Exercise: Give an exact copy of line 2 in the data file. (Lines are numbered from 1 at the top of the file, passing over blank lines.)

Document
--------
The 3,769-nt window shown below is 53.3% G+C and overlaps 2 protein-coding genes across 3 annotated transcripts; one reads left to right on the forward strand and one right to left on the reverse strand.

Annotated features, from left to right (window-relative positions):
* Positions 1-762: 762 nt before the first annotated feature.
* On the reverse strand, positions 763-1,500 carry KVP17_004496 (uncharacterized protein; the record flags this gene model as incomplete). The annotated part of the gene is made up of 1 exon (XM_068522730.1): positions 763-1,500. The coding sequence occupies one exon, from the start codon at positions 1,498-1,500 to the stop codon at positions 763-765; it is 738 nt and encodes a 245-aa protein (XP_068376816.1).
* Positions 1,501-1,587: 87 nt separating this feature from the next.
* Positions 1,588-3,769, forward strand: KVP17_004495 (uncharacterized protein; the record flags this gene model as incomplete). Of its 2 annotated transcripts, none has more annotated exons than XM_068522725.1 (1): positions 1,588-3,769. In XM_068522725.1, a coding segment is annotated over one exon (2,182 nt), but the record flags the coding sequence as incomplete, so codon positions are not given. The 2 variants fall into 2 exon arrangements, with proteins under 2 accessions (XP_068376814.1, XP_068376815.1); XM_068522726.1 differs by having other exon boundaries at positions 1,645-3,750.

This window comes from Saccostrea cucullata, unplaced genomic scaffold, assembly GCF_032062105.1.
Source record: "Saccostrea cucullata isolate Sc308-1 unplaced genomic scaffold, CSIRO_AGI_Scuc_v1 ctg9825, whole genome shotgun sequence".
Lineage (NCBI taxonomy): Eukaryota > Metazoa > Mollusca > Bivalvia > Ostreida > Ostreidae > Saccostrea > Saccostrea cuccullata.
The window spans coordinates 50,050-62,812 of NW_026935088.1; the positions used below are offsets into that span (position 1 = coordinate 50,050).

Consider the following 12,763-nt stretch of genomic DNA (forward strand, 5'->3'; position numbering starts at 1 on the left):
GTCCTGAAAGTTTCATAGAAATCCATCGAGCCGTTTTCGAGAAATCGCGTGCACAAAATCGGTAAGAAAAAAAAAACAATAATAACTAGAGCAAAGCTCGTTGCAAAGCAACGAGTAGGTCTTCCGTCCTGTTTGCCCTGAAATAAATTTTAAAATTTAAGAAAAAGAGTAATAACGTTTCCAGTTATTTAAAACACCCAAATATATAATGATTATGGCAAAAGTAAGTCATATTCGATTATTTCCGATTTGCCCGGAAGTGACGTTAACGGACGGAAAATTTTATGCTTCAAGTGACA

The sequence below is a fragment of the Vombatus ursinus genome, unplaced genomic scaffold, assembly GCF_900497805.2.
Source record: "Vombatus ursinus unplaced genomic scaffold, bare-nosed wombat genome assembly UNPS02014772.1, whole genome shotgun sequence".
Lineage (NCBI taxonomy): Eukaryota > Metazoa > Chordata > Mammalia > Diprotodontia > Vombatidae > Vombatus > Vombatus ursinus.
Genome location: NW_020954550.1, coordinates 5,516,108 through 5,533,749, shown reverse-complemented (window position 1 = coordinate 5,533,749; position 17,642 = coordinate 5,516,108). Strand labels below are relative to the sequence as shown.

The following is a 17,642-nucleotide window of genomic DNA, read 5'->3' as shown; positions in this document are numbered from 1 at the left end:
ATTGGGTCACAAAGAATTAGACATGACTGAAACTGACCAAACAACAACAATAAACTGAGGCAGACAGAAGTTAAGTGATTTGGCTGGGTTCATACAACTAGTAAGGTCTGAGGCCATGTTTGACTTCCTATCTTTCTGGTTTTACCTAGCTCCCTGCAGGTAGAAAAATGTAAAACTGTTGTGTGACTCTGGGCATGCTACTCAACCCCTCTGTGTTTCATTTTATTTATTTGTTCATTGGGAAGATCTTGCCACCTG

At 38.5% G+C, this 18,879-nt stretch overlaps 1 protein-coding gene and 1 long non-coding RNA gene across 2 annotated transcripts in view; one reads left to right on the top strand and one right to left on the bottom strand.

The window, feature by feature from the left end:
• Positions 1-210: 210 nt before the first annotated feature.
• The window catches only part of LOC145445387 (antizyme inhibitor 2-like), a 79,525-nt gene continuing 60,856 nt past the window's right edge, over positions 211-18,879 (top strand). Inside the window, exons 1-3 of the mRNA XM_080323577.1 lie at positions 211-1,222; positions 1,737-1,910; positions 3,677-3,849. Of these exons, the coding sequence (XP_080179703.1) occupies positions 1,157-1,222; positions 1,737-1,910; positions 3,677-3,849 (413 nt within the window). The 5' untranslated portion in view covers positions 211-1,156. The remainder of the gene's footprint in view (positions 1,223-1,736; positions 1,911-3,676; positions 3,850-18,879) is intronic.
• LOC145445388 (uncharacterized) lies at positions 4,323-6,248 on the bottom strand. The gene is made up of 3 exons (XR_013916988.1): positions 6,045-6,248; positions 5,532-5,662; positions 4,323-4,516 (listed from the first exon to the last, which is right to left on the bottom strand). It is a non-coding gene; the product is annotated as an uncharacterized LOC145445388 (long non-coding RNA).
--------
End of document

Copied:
Annotated features, from left to right (window-relative positions):